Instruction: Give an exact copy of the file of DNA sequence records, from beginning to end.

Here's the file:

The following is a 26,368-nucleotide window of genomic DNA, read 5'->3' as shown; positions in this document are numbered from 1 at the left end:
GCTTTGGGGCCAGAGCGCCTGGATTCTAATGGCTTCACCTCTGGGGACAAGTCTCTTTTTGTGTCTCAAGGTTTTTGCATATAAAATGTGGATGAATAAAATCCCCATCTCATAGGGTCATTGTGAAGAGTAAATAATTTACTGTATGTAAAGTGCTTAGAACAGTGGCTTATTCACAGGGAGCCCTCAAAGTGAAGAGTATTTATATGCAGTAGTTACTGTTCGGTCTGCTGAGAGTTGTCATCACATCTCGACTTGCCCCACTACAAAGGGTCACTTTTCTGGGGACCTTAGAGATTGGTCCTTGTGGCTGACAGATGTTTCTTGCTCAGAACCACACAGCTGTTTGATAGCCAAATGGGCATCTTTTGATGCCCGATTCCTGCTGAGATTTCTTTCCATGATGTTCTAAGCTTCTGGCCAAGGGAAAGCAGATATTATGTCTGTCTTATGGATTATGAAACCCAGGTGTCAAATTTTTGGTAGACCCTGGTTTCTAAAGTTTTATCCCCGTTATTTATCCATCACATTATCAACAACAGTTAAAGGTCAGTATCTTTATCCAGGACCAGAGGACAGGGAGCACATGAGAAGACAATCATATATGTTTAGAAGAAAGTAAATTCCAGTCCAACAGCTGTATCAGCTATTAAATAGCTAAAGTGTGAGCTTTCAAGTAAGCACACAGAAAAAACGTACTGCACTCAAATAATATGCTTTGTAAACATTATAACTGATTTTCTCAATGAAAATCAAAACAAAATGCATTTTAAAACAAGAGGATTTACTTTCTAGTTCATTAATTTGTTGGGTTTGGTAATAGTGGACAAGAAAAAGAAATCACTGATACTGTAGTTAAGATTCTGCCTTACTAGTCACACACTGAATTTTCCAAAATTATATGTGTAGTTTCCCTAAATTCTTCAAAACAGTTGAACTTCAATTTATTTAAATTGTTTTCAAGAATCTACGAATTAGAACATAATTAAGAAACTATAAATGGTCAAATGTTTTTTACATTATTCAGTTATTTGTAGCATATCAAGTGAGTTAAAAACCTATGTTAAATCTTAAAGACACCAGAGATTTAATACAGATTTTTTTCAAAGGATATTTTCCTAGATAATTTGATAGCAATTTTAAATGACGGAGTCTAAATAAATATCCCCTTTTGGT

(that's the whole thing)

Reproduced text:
The following is a 26,368-nucleotide window of genomic DNA, read 5'->3' as shown; positions in this document are numbered from 1 at the left end:
GCTTTGGGGCCAGAGCGCCTGGATTCTAATGGCTTCACCTCTGGGGACAAGTCTCTTTTTGTGTCTCAAGGTTTTTGCATATAAAATGTGGATGAATAAAATCCCCATCTCATAGGGTCATTGTGAAGAGTAAATAATTTACTGTATGTAAAGTGCTTAGAACAGTGGCTTATTCACAGGGAGCCCTCAAAGTGAAGAGTATTTATATGCAGTAGTTACTGTTCGGTCTGCTGAGAGTTGTCATCACATCTCGACTTGCCCCACTACAAAGGGTCACTTTTCTGGGGACCTTAGAGATTGGTCCTTGTGGCTGACAGATGTTTCTTGCTCAGAACCACACAGCTGTTTGATAGCCAAATGGGCATCTTTTGATGCCCGATTCCTGCTGAGATTTCTTTCCATGATGTTCTAAGCTTCTGGCCAAGGGAAAGCAGATATTATGTCTGTCTTATGGATTATGAAACCCAGGTGTCAAATTTTTGGTAGACCCTGGTTTCTAAAGTTTTATCCCCGTTATTTATCCATCACATTATCAACAACAGTTAAAGGTCAGTATCTTTATCCAGGACCAGAGGACAGGGAGCACATGAGAAGACAATCATATATGTTTAGAAGAAAGTAAATTCCAGTCCAACAGCTGTATCAGCTATTAAATAGCTAAAGTGTGAGCTTTCAAGTAAGCACACAGAAAAAACGTACTGCACTCAAATAATATGCTTTGTAAACATTATAACTGATTTTCTCAATGAAAATCAAAACAAAATGCATTTTAAAACAAGAGGATTTACTTTCTAGTTCATTAATTTGTTGGGTTTGGTAATAGTGGACAAGAAAAAGAAATCACTGATACTGTAGTTAAGATTCTGCCTTACTAGTCACACACTGAATTTTCCAAAATTATATGTGTAGTTTCCCTAAATTCTTCAAAACAGTTGAACTTCAATTTATTTAAATTGTTTTCAAGAATCTACGAATTAGAACATAATTAAGAAACTATAAATGGTCAAATGTTTTTTACATTATTCAGTTATTTGTAGCATATCAAGTGAGTTAAAAACCTATGTTAAATCTTAAAGACACCAGAGATTTAATACAGATTTTTTTCAAAGGATATTTTCCTAGATAATTTGATAGCAATTTTAAATGACGGAGTCTAAATAAATATCCCCTTTTGGT